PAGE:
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US Inbound: US Tax Court upholds IRS authority to make aggregated TP adjustments

Fuller-James
Forst-David

Jim Fuller

David Forst

Guidant v Commissioner, 146 TC No 5 (2016) is a transfer pricing case addressing the IRS's ability to make a single adjustment for a US affiliated group where different US members of the group engaged in intercompany transactions and different types of transactions occurred. In the case, six related US entities variously engaged in sales, licensing and services transactions with a large number of foreign manufacturing and distribution affiliates.

The IRS made a single adjustment to the taxable income of the US parent and did not determine that any of the adjustments were the separate taxable income of any of the US subsidiaries. The IRS also did not determine the specific amount of the adjustment that related to tangibles, intangibles or services.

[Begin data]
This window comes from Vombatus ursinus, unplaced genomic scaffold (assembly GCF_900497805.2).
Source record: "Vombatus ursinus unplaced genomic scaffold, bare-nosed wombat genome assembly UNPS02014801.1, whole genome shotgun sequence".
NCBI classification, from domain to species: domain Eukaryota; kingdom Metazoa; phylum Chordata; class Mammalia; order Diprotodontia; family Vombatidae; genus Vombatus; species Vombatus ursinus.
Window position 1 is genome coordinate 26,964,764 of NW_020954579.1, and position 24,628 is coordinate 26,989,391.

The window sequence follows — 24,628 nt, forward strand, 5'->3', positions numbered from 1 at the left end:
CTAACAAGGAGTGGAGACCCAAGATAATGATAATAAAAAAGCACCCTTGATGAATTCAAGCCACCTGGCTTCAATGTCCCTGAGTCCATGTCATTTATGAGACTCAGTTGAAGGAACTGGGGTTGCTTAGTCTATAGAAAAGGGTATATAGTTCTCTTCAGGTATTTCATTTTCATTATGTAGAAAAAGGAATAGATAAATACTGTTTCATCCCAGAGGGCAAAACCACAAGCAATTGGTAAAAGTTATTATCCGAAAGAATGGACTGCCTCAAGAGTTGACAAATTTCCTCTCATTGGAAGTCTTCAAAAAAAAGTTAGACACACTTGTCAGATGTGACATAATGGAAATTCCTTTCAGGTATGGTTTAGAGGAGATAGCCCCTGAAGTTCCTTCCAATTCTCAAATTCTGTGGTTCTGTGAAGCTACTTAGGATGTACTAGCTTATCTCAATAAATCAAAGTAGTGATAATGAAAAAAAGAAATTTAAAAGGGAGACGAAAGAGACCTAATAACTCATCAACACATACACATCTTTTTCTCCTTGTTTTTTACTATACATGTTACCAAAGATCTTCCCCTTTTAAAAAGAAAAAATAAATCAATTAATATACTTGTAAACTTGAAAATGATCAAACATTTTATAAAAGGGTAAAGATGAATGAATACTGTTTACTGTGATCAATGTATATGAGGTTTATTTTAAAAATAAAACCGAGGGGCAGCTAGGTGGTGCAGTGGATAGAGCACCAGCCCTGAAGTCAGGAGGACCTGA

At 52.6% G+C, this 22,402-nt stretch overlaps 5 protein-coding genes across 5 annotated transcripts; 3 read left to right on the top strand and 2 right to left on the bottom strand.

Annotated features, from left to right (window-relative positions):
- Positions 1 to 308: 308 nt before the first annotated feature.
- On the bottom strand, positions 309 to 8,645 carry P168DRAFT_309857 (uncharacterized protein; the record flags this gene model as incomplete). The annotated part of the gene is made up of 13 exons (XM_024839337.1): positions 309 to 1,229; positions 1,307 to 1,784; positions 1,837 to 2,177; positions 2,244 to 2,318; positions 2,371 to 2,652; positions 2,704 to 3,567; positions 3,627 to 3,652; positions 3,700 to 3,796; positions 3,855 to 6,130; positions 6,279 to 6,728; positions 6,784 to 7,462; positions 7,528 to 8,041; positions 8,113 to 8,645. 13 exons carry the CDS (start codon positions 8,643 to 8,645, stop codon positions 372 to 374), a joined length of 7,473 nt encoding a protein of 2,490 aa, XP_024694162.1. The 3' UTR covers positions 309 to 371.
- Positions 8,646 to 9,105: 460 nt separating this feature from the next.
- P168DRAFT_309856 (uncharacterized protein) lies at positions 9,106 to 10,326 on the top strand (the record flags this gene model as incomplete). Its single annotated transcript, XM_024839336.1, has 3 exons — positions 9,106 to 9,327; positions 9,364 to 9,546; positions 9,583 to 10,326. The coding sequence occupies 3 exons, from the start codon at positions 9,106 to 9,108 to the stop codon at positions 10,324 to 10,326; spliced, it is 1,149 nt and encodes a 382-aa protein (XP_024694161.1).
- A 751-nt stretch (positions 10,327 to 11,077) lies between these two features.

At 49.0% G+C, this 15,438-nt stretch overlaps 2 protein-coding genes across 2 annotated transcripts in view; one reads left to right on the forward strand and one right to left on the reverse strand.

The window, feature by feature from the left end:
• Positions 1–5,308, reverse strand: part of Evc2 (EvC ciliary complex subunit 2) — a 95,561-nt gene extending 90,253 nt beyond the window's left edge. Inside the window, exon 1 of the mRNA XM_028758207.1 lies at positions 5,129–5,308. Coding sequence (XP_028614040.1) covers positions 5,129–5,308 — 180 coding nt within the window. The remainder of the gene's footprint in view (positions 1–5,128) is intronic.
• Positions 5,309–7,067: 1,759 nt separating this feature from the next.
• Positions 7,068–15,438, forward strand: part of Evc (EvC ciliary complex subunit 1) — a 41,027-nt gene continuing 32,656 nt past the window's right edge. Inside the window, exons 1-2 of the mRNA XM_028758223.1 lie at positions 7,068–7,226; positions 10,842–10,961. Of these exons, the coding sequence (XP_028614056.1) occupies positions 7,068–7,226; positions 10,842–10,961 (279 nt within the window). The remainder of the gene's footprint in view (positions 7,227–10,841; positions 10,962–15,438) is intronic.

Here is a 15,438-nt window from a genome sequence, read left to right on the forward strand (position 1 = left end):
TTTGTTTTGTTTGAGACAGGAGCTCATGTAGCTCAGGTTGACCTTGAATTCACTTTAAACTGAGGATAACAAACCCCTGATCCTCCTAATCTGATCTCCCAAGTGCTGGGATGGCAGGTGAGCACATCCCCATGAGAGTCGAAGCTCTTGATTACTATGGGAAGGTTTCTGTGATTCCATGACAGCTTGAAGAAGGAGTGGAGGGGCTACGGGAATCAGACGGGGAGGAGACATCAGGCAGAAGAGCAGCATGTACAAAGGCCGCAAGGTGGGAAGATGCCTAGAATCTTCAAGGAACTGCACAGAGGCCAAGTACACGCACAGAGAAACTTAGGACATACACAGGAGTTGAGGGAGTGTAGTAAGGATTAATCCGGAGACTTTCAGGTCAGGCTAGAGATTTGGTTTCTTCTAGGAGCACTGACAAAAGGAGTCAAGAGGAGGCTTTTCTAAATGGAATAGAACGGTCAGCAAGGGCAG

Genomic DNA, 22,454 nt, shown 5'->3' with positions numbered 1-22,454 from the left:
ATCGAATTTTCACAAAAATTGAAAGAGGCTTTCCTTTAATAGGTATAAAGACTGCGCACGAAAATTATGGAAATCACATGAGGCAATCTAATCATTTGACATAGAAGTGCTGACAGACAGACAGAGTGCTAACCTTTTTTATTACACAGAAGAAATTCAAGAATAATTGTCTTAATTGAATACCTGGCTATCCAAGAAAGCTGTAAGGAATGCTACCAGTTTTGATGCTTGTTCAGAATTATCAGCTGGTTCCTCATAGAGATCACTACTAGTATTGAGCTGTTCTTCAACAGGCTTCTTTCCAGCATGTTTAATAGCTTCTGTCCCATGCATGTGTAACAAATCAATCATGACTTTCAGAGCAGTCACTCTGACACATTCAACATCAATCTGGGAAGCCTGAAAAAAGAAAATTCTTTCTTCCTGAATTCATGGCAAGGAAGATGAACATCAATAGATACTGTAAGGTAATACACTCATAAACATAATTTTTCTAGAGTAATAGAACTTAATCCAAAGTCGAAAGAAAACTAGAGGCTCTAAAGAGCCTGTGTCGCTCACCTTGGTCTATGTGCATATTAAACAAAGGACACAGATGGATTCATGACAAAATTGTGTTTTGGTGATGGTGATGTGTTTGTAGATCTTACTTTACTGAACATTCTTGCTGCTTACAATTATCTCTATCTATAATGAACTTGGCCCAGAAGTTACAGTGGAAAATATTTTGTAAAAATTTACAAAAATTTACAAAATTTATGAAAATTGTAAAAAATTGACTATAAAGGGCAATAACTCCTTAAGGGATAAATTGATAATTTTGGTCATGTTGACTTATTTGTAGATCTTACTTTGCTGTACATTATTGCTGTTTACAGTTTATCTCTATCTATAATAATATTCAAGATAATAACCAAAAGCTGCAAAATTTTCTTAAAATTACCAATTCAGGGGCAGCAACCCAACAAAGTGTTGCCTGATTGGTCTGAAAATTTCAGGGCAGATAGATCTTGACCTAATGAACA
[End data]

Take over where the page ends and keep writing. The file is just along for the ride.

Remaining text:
The taxpayer moved for partial summary judgment on the grounds that the IRS must determine the separate taxable income of each US affiliate and make specific adjustments involving provision of intangibles, the purchase and sale of tangible property, and the provision of services. The taxpayer argued that the IRS did not determine "true taxable income" of each member of the affiliated group under Treasury Regulation § 1.482-1(f)(iv).

The IRS stated that it did not believe that it could independently make reliable adjustments to the income of each corporation in the group on the basis of the information available to it. The taxpayer stated that it maintained all the necessary information and records to make the separate-company determinations.

The court ruled in favour of the IRS, stating that while making entity-specific adjustment would theoretically yield the most reliable results, the taxpayer here did not provide the IRS with reliable information for entity-specific adjustments. In such a case, the court held that the IRS has the authority under the law to make a single adjustment – both in respect of related taxpayers and in respect of different types of transactions.

The case, which was a summary judgment motion, did not address whether the taxpayer's pricing was arm's-length.

Jim Fuller (jpfuller@fenwick.com) and David Forst (dforst@fenwick.com)

Fenwick & West

Website: www.fenwick.com

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